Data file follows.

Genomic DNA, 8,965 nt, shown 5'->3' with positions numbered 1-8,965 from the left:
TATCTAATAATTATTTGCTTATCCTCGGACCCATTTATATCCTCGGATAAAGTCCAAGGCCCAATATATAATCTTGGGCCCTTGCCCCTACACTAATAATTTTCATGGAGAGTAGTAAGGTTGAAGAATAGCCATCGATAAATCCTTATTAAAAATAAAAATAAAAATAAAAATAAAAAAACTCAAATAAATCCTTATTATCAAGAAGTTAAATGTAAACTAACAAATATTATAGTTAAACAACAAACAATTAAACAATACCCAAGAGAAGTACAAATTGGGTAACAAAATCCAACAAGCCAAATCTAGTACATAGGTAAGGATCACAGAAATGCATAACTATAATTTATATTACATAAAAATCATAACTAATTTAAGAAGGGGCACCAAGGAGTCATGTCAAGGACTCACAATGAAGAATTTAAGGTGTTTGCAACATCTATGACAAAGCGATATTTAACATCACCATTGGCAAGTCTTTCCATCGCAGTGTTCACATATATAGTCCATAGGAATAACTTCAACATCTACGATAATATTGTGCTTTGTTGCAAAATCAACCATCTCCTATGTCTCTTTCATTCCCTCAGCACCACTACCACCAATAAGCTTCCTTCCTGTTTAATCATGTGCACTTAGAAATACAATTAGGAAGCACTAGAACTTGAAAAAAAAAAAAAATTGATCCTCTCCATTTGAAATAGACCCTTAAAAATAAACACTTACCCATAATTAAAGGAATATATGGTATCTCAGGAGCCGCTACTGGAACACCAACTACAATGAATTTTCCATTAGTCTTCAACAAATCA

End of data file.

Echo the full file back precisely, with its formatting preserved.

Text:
Genomic DNA, 8,965 nt, shown 5'->3' with positions numbered 1-8,965 from the left:
TATCTAATAATTATTTGCTTATCCTCGGACCCATTTATATCCTCGGATAAAGTCCAAGGCCCAATATATAATCTTGGGCCCTTGCCCCTACACTAATAATTTTCATGGAGAGTAGTAAGGTTGAAGAATAGCCATCGATAAATCCTTATTAAAAATAAAAATAAAAATAAAAATAAAAAAACTCAAATAAATCCTTATTATCAAGAAGTTAAATGTAAACTAACAAATATTATAGTTAAACAACAAACAATTAAACAATACCCAAGAGAAGTACAAATTGGGTAACAAAATCCAACAAGCCAAATCTAGTACATAGGTAAGGATCACAGAAATGCATAACTATAATTTATATTACATAAAAATCATAACTAATTTAAGAAGGGGCACCAAGGAGTCATGTCAAGGACTCACAATGAAGAATTTAAGGTGTTTGCAACATCTATGACAAAGCGATATTTAACATCACCATTGGCAAGTCTTTCCATCGCAGTGTTCACATATATAGTCCATAGGAATAACTTCAACATCTACGATAATATTGTGCTTTGTTGCAAAATCAACCATCTCCTATGTCTCTTTCATTCCCTCAGCACCACTACCACCAATAAGCTTCCTTCCTGTTTAATCATGTGCACTTAGAAATACAATTAGGAAGCACTAGAACTTGAAAAAAAAAAAAAATTGATCCTCTCCATTTGAAATAGACCCTTAAAAATAAACACTTACCCATAATTAAAGGAATATATGGTATCTCAGGAGCCGCTACTGGAACACCAACTACAATGAATTTTCCATTAGTCTTCAACAAATCA